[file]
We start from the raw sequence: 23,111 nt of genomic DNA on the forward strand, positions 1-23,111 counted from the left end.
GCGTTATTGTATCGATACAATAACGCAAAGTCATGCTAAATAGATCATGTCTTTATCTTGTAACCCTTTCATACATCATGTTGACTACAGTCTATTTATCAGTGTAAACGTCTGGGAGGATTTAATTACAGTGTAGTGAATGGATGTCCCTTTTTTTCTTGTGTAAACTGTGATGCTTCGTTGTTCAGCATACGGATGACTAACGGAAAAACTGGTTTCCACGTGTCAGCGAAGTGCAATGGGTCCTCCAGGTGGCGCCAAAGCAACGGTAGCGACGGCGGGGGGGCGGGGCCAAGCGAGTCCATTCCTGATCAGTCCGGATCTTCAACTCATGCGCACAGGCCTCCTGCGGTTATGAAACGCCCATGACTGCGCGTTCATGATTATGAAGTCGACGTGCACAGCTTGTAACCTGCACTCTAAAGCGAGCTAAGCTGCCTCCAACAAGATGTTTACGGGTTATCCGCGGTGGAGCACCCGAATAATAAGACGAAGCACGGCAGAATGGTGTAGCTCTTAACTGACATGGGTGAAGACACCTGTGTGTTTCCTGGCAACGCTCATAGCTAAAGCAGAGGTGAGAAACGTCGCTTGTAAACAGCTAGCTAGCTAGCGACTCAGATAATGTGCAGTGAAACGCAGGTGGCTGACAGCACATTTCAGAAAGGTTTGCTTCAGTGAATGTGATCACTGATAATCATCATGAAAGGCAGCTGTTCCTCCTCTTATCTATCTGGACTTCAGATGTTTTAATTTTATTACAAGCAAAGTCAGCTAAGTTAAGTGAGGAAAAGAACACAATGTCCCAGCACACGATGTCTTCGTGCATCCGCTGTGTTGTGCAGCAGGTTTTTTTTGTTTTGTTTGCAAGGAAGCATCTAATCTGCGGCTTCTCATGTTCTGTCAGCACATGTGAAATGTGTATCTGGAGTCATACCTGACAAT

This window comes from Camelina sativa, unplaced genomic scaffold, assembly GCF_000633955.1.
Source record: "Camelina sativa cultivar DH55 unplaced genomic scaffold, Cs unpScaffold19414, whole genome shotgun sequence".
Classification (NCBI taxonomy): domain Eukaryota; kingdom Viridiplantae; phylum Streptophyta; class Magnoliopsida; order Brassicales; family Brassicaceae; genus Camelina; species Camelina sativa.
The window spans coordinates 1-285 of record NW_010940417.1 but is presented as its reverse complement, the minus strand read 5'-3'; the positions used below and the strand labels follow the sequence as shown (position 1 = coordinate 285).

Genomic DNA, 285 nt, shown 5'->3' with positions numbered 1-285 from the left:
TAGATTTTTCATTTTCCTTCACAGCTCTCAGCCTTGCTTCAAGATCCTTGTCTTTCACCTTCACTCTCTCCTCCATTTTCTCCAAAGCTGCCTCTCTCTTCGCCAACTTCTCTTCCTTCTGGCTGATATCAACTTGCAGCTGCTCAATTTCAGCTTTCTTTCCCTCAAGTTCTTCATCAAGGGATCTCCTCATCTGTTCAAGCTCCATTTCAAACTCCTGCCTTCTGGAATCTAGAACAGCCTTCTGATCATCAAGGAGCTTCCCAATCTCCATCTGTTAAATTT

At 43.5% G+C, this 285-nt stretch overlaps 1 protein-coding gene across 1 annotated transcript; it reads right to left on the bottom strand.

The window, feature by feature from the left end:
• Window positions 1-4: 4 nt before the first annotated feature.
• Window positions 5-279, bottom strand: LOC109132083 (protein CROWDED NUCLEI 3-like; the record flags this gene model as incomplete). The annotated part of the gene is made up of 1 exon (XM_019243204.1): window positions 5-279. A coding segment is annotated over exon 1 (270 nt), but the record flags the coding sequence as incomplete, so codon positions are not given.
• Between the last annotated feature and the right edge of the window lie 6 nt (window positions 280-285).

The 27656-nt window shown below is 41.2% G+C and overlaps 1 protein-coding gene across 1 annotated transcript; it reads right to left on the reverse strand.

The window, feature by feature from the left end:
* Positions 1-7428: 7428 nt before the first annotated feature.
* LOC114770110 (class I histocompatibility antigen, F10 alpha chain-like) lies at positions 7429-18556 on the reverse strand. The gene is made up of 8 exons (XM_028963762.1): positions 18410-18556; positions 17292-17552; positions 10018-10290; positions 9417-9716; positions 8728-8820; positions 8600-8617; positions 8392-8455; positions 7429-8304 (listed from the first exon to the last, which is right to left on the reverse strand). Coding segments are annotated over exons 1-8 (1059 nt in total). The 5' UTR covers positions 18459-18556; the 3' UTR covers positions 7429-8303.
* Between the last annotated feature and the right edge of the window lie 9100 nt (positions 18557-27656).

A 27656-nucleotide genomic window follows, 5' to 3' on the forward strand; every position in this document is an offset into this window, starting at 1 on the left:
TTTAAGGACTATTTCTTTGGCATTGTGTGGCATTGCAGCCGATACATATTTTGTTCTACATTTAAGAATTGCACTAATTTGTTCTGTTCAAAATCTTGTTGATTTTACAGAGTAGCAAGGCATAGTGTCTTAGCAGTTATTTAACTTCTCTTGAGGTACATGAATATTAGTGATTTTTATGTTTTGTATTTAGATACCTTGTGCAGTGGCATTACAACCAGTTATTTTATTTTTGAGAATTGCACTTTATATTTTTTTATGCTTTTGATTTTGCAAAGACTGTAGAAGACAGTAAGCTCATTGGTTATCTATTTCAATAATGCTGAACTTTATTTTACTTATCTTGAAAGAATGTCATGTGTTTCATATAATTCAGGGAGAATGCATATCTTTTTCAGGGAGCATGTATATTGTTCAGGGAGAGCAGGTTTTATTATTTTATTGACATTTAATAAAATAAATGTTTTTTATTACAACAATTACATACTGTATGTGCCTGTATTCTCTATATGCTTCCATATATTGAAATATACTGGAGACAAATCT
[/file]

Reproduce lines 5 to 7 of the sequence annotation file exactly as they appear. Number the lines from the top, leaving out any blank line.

Classification (NCBI taxonomy): domain Eukaryota; kingdom Viridiplantae; phylum Streptophyta; class Magnoliopsida; order Brassicales; family Brassicaceae; genus Camelina; species Camelina sativa.
The window spans coordinates 1-285 of record NW_010940417.1 but is presented as its reverse complement, the minus strand read 5'-3'; the positions used below and the strand labels follow the sequence as shown (position 1 = coordinate 285).

Genomic DNA, 285 nt, shown 5'->3' with positions numbered 1-285 from the left: